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In the garden

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With little effort and a pinch of creativity you can devise some very imaginative indoor gardens from your kitchen leftovers! Kitchen scrap gardening is when you grow plants from items you’d normally throw in your compost bucket. Kids love this idea, and it’s a great way to reinforce the sustainable living concepts of recycling and reusing. Plus, it’s a kick to grow new plants from old plant parts. 

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Build your own wormery!


What you will need


  • a large, clean, glass jar
  • moist soil
  • sand
  • earthworms
  • old leaves
  • vegetable peelings, tea leaves, overripe grapes
  • some black paper and a cool, dark cupboard


Step-by-step guide


Ask your children to cover their work surface with newspaper. They will need to wash their large jar carefully so that it doesn't smash. You may want to help younger children with this.


Help your child to put a layer of sand at the bottom of the jar, about 1cm (0.4in) deep.


Add a thick layer of soil, then add another thin layer of sand, then another thick layer of soil. Ensure there is about 5cm (2in) of space at the top.


Now for the fun part! Ask your children to go and find some worms. Before they put them in their jar, ensure they have a good look at them. Can they tell which end is which? How? Can they guess how a worm moves? Can they see the hairs on the worms skin?


They need to put the worms in their jar, then add some old leaves, vegetable peelings, tea leaves and overripe fruit if you have any.


Then they can put the lid on - with a couple of holes in the top - place black paper around the jar and put it into a cool, dark cupboard. Leave it for about a couple of weeks and then observe what the worms are doing.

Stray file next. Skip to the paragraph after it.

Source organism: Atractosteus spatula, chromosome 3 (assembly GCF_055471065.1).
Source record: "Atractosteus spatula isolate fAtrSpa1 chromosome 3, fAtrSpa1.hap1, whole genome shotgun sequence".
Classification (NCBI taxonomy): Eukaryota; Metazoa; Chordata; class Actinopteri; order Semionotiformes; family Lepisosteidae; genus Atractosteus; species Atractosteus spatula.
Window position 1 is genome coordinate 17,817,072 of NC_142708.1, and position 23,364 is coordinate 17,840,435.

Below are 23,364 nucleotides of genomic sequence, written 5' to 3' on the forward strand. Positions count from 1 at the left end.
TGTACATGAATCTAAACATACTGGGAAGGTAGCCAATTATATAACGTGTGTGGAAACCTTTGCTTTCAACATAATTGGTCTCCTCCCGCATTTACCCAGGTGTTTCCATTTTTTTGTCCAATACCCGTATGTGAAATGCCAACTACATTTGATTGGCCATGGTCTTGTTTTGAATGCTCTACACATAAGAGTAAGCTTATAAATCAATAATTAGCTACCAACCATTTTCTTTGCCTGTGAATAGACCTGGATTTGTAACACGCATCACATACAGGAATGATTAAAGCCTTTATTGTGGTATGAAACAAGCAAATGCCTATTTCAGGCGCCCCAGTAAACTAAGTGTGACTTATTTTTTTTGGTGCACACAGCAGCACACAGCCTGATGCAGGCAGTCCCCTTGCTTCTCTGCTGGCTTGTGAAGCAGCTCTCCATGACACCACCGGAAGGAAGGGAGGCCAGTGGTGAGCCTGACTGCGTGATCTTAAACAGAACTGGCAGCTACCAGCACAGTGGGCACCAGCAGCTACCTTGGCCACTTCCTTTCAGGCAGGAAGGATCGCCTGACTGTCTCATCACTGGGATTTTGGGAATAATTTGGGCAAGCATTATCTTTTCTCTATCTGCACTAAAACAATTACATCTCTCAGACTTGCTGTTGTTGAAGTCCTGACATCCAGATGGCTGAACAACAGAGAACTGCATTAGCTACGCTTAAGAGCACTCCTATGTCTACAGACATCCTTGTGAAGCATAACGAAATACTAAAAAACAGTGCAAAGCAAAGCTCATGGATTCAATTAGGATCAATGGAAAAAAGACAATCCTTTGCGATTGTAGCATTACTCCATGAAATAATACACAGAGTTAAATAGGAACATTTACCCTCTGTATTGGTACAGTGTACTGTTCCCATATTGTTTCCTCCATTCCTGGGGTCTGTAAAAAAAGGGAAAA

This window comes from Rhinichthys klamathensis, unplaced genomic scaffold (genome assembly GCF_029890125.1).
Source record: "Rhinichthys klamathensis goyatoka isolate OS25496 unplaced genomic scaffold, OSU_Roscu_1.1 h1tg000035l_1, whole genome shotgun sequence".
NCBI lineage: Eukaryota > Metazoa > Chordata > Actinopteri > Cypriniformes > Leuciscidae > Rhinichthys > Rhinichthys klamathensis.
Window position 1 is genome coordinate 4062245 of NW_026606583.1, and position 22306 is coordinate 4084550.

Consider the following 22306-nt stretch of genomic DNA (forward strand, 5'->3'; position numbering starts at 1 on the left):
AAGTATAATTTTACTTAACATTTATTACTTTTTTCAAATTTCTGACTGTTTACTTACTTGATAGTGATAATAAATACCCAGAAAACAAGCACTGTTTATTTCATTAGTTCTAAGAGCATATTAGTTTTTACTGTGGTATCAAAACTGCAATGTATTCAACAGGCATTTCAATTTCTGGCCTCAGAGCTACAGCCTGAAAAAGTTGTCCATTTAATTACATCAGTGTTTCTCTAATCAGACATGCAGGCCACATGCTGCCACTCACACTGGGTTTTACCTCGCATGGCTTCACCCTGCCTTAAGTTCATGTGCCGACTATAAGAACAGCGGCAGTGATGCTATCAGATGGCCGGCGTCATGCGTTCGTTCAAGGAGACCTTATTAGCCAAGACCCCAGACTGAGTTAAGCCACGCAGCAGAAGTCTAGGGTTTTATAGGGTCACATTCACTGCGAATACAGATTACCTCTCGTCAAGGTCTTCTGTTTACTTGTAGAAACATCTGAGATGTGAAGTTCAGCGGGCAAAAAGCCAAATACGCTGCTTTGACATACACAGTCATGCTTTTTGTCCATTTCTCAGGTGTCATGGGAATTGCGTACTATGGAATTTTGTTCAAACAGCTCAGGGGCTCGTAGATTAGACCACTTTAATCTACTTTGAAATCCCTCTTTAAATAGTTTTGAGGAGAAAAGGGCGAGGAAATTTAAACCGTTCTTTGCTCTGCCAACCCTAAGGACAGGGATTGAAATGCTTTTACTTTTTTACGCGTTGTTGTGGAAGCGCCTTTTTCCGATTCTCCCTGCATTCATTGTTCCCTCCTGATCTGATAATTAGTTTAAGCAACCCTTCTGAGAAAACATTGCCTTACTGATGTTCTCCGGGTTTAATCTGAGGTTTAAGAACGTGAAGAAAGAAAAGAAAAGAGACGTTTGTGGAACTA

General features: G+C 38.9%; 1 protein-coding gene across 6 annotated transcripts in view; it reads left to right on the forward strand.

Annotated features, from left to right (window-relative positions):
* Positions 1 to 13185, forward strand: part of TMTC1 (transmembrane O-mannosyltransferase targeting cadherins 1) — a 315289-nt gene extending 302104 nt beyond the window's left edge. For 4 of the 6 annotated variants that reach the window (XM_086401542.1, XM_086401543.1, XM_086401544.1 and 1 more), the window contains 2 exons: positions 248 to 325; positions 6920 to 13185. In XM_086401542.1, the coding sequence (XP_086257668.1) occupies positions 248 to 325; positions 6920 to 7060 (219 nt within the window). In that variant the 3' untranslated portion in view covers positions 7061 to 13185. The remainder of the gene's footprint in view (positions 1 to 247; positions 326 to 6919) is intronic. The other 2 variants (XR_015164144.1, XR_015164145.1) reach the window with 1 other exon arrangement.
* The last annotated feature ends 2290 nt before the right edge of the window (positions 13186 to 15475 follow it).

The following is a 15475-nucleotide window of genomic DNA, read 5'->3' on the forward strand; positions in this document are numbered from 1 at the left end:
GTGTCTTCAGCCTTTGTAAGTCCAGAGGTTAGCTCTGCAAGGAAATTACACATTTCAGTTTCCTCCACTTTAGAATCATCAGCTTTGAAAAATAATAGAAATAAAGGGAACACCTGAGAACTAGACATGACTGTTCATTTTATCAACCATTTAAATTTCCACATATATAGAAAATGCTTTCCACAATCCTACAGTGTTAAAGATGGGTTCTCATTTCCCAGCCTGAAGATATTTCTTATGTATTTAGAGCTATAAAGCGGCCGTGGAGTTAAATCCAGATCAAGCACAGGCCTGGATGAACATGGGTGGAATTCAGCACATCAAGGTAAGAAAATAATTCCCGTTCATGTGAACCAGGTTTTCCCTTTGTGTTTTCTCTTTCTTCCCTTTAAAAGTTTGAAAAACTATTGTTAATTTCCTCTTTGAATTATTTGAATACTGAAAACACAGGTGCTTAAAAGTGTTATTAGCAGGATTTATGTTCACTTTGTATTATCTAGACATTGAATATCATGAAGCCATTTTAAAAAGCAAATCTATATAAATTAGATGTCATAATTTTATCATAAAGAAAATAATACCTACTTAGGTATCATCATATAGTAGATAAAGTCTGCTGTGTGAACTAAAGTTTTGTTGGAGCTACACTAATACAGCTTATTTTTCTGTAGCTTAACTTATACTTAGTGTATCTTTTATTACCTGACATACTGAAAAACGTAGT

What has happened to the vegetable peelings?


What patterns have the worms made in the earth?


Top tips and advice:


  • Your children are likely to find this project much easier to do than you are! Do try to overcome any squeamishness, as worms are so vitally important for the gardener. Not only do they aerate the soil and improve its condition by breaking down rotting plant waste in the soil, they will also produce even higher quality compost in your compost heap, eating their way through quantities of kitchen waste at the same time. When children are collecting and observing the worms, they need to be aware that worms do not like to be in the dry or the light for any length of time. They could try holding them on wet hands, or looking at them on black paper (not as easy to see them), or using several, each one just for a few minutes.
  • Your children may wish to investigate the two main types of worm (earth and tiger). They can set up two jars and compare what happens in them. This is an important scientific skill, which will be developed in school.
  • Always ensure the contents of the jar are moist, not too wet and definitely not too dry. Worms 'breathe' through their skin, which must be damp for this to happen. The jar should not be put anywhere too cold.
  • There is no danger with this project, apart from when handling the soil, and your children should be vaccinated against tetanus already. Worms do not bite or produce any skin irritant.
  • Charles Darwin studied worms for 39 years, and concluded that life on earth would not be possible without them. Mainly because they increase soil fertility so efficiently, but also because they reduce quantities of plant waste.
  • Brandling worms - also called tiger worm, or Eisenia foetida - will come naturally into your compost heap, but you can make your own wormery to process kitchen waste more quickly and efficiently. You can give the worms most kitchen waste - all uncooked fruit and vegetable waste, tea leaves, coffee grouts etc. In fact, worms are omnivorous and can eat meat as well, but it is sensible to keep this out of your jar, wormery or compost heap. When the contents of your jar look well mixed, the vermicompost (compost produced by worms) is ready to use.
Earthworms are what you will find if you dig in your garden; tiger worms are what you will find in your compost or manure heap, or you can sometimes buy them in an angling shop. Use one or the other
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Gardening is part of the National Curriculum framework, so it's vital children understand plants. They'll cover the science in the classroom, but we suggest some fun ways to see the theory in action and get them growing (no garden or green fingers required!).


Green-fingered skills are popping up in design and technology, science and geography – so why not turn a hobby into a better school report? Children of all ages will love to see the tangible results of their gardening efforts / hands-on science projects.


Curriculum focus: Classification


Head to your garden. Identify 1m2 patch of land. With a magnifying glass, look for plants and insects and list the ones you find. Can you classify them according to observable characteristics, similarities and differences?